Friday, April 29, 2011
Tuesday, April 26, 2011
Grounded and Elevated
or The Healing Power of Fleece
On a low dank day
I urge grudging feet out to the sheep,
my gait stuttering and reluctant.
Eager muzzles seek my waiting cupped palm
for apples or grain.
my hands delve deep
into their thick, shy fleece.
I come away with the must
of wool and lanolin,
walk easily back toward
my small family,
a little lighter.
Posted for One Shot Wednesday. Curious? Click & see. Go on now.
Thursday, April 21, 2011
Poem (As the cat)
As the cat
the top of
first the right
then the hind
into the pit of
Tuesday, April 19, 2011
"What lips my lips have kissed, and where, and why"
by Edna St. Vincent Millay (1892-1950)
What lips my lips have kissed, and where, and why,
I have forgotten, and what arms have lain
Under my head till morning; but the rain
Is full of ghosts tonight, that tap and sigh
Upon the glass and listen for reply,
And in my heart there stirs a quiet pain
For unremembered lads that not again
Will turn to me at midnight with a cry.
Thus in the winter stands the lonely tree,
Nor knows what birds have vanished one by one,
Yet knows its boughs more silent than before:
I cannot say what loves have come and gone,
I only know that summer sang in me
A little while, that in me sings no more.
Monday, April 11, 2011
I’ll Come When Thou Art Saddest
by Emily Brontë (1818-1848)
I'll come when thou art saddest
Laid alone in the darkened room
When the mad day's mirth has vanished
And the smile of joy is banished
From evening's chilly gloom
I'll come when the heart's [real] feeling
Has entire unbiased sway
And my influence o'er thee stealing
Grief deepening joy congealing
Shall bear thy soul away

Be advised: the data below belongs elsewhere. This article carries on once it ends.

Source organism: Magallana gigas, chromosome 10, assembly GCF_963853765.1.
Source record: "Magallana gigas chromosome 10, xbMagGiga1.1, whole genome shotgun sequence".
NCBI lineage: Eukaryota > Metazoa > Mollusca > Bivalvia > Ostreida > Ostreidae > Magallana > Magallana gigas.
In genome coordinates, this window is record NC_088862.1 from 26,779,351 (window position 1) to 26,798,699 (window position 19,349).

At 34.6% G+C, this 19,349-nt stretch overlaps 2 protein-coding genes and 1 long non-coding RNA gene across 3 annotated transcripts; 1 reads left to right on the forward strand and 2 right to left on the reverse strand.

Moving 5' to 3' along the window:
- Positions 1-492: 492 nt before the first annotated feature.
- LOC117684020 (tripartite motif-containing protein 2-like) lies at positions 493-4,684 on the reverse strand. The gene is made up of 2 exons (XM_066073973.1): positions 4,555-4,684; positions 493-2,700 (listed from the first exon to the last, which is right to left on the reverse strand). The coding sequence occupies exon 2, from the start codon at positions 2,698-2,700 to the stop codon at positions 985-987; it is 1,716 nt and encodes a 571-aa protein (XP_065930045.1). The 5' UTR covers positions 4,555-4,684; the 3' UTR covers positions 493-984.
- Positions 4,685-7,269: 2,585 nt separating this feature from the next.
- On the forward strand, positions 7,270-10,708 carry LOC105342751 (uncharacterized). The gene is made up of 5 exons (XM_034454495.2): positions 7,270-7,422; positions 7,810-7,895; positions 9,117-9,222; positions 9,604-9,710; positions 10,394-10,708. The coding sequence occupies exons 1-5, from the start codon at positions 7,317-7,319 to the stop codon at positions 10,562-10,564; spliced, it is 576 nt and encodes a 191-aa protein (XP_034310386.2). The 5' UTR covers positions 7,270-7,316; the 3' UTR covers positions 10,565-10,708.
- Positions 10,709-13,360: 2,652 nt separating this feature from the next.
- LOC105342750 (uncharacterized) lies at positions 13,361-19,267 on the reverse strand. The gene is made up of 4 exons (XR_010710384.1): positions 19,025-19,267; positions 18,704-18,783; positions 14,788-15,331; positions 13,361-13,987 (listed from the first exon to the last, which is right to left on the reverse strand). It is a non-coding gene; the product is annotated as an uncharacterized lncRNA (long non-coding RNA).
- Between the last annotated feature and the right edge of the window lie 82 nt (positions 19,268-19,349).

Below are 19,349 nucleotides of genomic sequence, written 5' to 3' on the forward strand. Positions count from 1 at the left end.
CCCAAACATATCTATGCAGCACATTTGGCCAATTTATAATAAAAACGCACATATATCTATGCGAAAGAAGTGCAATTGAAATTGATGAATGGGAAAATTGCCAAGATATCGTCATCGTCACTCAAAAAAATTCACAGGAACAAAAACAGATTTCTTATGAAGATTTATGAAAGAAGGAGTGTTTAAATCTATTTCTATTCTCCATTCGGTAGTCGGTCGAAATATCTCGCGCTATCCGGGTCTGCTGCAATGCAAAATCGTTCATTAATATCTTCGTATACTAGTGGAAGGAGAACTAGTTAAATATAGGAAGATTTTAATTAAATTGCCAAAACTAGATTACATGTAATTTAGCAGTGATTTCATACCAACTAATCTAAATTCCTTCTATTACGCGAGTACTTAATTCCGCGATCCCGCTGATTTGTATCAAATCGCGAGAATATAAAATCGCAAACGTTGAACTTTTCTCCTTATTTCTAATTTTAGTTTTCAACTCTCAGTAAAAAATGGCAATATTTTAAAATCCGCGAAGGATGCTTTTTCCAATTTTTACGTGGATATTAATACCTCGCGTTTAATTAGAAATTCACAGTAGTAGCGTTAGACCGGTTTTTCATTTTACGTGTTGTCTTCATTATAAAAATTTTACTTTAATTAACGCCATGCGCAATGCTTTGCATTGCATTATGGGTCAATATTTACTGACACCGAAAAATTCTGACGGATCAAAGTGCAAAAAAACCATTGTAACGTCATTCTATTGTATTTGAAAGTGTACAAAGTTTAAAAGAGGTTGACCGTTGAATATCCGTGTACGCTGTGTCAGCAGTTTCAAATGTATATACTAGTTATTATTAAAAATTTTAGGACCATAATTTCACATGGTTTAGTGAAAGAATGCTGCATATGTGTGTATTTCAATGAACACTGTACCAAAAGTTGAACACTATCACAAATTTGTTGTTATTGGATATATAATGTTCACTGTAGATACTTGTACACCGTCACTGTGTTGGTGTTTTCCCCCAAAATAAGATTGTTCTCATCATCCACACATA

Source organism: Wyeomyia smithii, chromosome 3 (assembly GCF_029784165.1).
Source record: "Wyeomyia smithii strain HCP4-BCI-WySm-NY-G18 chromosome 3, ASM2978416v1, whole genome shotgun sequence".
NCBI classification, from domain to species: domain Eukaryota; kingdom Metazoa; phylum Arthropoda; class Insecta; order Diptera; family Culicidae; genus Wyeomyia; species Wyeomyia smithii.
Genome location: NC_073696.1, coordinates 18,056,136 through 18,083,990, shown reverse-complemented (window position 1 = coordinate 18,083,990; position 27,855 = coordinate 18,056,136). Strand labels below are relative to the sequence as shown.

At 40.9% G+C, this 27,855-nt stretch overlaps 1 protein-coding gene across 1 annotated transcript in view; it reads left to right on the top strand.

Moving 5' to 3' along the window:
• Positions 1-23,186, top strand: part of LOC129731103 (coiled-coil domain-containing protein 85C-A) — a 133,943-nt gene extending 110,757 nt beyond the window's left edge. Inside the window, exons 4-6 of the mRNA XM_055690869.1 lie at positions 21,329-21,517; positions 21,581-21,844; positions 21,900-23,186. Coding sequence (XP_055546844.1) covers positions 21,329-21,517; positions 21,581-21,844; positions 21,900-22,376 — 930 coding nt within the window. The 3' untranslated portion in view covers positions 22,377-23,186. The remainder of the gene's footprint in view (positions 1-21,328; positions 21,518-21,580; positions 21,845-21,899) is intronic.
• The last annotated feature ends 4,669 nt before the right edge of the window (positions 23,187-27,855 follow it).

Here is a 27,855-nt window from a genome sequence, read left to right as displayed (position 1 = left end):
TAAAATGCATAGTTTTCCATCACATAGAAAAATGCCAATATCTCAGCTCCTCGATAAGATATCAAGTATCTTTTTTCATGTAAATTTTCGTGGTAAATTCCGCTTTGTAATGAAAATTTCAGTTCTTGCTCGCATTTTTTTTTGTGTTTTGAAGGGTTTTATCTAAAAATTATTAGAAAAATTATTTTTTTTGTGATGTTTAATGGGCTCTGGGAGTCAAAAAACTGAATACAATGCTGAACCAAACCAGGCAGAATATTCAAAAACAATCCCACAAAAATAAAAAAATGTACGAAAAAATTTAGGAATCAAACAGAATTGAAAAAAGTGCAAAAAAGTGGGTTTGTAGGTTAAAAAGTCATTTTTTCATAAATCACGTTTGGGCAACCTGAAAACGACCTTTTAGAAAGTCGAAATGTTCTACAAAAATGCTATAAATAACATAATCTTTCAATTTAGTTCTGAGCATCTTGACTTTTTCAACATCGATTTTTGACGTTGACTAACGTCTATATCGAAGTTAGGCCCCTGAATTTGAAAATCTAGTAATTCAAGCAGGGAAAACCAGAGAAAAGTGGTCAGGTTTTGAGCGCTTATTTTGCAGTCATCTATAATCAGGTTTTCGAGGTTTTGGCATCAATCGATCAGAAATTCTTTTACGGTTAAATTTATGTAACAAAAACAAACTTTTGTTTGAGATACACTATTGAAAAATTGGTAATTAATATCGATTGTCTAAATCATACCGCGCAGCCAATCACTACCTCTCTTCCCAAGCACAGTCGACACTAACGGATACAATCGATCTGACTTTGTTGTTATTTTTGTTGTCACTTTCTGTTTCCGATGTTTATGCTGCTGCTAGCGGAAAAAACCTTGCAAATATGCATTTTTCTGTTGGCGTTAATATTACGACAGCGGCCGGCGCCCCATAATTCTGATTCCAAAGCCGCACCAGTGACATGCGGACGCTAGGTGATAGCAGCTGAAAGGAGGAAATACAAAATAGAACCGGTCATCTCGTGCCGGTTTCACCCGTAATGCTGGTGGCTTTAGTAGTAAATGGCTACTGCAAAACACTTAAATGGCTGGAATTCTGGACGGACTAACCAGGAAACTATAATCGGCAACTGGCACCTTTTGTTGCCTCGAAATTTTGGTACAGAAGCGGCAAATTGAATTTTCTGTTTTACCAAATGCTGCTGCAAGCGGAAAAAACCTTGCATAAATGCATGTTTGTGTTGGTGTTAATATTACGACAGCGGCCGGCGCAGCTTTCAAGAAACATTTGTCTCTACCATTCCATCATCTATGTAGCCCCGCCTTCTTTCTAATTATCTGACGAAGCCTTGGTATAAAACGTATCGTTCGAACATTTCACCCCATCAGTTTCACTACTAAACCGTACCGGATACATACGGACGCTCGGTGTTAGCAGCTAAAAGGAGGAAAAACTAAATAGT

Listen 'tis just the hour
The awful time for thee
Dost thou not feel upon thy soul
A flood of strange sensations roll
Forerunners of a sterner power
Heralds of me
Thursday, April 7, 2011
by Henry Wadsworth Longfellow (1807-1882)
As a fond mother, when the day is o'er,
Leads by the hand her little child to bed,
Half willing, half reluctant to be led,
And leave his broken playthings on the floor,
Still gazing at them through the open door,
Nor wholly reassured and comforted
By promises of others in their stead,
Which, though more splendid, may not please him more;
So Nature deals with us, and takes away
Our playthings one by one, and by the hand
Leads us to rest so gently, that we go
Scarce knowing if we wish to go or stay,
Being too full of sleep to understand
How far the unknown transcends the what we know.
Friday, April 1, 2011
by William Shakespeare (1564-1616)
Admit impediment. Love is not love
Which alters when it alteration finds
Or bends with the remover to remove.
O no! It is an ever-fixed mark
That looks on tempests, and is never shaken;
It is the star to every wandering bark
Whose worth’s unknown although his height be taken.
Love’s not time’s fool, though rosy lips and cheeks
Within his bending sickle’s compass come;
Love alters not with his brief hours and weeks
But bears it out even to the edge of doom.
If this be error and upon me prov’d,
I never writ, nor no man ever lov’d.